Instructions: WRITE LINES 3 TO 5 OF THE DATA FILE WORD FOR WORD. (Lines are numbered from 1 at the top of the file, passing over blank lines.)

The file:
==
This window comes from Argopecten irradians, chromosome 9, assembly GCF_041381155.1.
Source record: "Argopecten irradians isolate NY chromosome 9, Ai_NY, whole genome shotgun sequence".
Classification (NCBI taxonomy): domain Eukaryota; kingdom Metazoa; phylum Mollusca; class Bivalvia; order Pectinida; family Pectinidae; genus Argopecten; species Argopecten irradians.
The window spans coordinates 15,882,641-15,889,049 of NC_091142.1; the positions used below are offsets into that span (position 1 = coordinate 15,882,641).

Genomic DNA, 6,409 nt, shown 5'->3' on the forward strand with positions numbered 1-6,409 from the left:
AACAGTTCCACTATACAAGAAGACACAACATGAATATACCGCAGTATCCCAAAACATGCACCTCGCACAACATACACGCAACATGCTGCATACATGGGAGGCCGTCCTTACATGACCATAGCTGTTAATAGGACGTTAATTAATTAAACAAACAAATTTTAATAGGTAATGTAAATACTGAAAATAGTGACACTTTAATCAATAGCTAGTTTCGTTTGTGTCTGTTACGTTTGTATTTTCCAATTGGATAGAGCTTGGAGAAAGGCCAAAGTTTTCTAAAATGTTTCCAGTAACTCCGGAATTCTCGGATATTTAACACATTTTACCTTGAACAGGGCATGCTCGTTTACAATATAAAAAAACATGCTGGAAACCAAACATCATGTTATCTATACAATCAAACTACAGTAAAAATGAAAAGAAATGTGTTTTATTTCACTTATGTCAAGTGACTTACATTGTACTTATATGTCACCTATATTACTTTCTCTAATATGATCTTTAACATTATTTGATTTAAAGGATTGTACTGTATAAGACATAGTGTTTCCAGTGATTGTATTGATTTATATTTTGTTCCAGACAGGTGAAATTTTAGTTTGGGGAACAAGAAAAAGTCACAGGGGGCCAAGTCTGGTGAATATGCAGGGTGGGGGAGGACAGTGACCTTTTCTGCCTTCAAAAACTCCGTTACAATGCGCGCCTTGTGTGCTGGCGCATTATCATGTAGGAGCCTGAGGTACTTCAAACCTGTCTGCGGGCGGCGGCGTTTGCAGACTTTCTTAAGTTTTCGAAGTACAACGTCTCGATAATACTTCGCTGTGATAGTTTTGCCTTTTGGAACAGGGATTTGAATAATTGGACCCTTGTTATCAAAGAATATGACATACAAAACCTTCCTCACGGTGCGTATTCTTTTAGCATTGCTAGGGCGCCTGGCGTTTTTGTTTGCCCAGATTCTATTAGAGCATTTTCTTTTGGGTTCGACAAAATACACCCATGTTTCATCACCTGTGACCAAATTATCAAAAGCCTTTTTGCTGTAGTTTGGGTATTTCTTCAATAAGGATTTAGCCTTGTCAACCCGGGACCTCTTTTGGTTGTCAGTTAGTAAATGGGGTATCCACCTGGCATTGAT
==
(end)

Classification (NCBI taxonomy): domain Eukaryota; kingdom Metazoa; phylum Mollusca; class Bivalvia; order Pectinida; family Pectinidae; genus Argopecten; species Argopecten irradians.
The window spans coordinates 15,882,641-15,889,049 of NC_091142.1; the positions used below are offsets into that span (position 1 = coordinate 15,882,641).

Genomic DNA, 6,409 nt, shown 5'->3' on the forward strand with positions numbered 1-6,409 from the left: